Friday, April 20, 2018

Cajetan and His Continued Relevance

A student who is something of an expert on Cardinal Cajetan sent me a brief essay that I found very edifying and relevant for Catholic believers soldiering forward nowadays in this valley of tears, so I thought I'd share a portion of it:

"Cardinal Cajetan’s life spanned the reigns of various popes: Paul II; Sixtus IV; Innocent VIII; the infamous and scandalous Alexander VI; Pius III; the violent and artistic Julius II; the worldly and nearly-poisoned Leo X, who created Cajetan a Cardinal; the pious Dutchman Adrian VI, whom Cajetan helped get elected; and Clement VII, who ostracised Cajetan from the Roman Curia, allowing him to begin his monumental commentary on Sacred Scripture. Having experienced the papacy of nine very diverse and some of the most (in)famous popes in history, Cajetan calmly and objectively theologized and expounded the Church’s doctrine on papal primacy and infallibility. His doctrine grounded the dogmatic formulation of Vatican I.  

            Cardinal Cajetan suffered much during the Sack of Rome in 1527. Though the accounts vary, it seems certain that he was taken hostage by the Sackers and paraded around Rome mounted backward on an ass, completely naked. 

            His only recorded comment on the Sack is very revealing. He had the first two chapters of his commentary on the Gospel according to St. Matthew written before he fled to Gaeta immediately after the Sack. In chapter five of that same Gospel, he interprets the Sack as a just chastisement from God, especially upon the Roman clergy: “Now we—the prelates of Rome—experienced in a special manner, the plunder, pillage and captivity, not by infidels, but rather by Christians according to the just judgment of God; for we were chosen to be the salt of the earth, and we have become insipid and useless except for external rites and actions. We were swallowed up bodily in the sack and captivity of the whole city" (Cajetan, In Matth.,V.13, 24a).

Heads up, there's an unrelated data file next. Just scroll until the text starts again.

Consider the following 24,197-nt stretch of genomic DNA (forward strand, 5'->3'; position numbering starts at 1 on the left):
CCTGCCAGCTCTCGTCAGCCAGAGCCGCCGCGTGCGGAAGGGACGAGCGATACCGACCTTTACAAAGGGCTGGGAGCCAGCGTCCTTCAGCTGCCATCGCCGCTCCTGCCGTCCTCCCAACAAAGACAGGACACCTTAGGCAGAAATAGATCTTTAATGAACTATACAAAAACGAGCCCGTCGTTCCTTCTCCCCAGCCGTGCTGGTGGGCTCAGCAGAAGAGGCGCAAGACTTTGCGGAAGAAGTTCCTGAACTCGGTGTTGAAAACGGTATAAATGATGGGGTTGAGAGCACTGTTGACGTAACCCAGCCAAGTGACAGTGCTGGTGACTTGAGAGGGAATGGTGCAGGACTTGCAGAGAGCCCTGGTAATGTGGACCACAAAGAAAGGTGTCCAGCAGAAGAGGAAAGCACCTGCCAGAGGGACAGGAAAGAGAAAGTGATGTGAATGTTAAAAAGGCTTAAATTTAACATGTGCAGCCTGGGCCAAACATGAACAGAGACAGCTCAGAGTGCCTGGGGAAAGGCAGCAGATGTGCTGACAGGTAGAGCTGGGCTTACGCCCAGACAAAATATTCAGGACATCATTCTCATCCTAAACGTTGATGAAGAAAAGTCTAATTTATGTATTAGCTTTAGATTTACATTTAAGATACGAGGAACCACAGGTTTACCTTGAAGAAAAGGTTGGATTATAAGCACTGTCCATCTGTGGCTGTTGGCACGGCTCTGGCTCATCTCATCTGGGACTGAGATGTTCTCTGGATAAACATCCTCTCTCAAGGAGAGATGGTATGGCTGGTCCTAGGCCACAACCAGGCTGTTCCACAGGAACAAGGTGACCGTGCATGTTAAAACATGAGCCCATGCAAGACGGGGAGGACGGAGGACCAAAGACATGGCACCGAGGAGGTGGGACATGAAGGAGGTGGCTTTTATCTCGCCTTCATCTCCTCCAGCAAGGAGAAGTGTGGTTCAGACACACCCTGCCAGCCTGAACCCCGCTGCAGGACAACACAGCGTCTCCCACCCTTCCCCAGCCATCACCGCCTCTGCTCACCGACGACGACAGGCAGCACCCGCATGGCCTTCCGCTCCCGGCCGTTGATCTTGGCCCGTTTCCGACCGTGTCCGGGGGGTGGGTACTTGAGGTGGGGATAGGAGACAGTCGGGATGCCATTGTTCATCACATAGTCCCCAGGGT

The good Cardinal, often labeled as an anti-Reformation polemicist, sees the Reformation forces as mere instruments of God’s justice. The primary cause of the Church’s suffering was a lack of holiness and integrity within. 

            In Gaeta, just less than a year after the Sack, commenting on Luke 18, 8—“when the Son of man comes, will he find faith on earth?"—Cajetan made this dire observation: 
This passage makes me apprehensive that the falling away of Christian faith, of which we are the witness—something not in its initial stages but far advanced—will not be remedied but will continue to spread. I am not a Prophet, nor am I the son of a Prophet, but we seem to be traveling headlong towards the fulfillment of this text. A great part of the world is certainly Mohammedan and the small part left to Christians is filled with so many heresies, schisms, and abuses that the number of true believers now seems very small. Now I call true believers those who profess the Christian faith both in words and deeds."

No comments: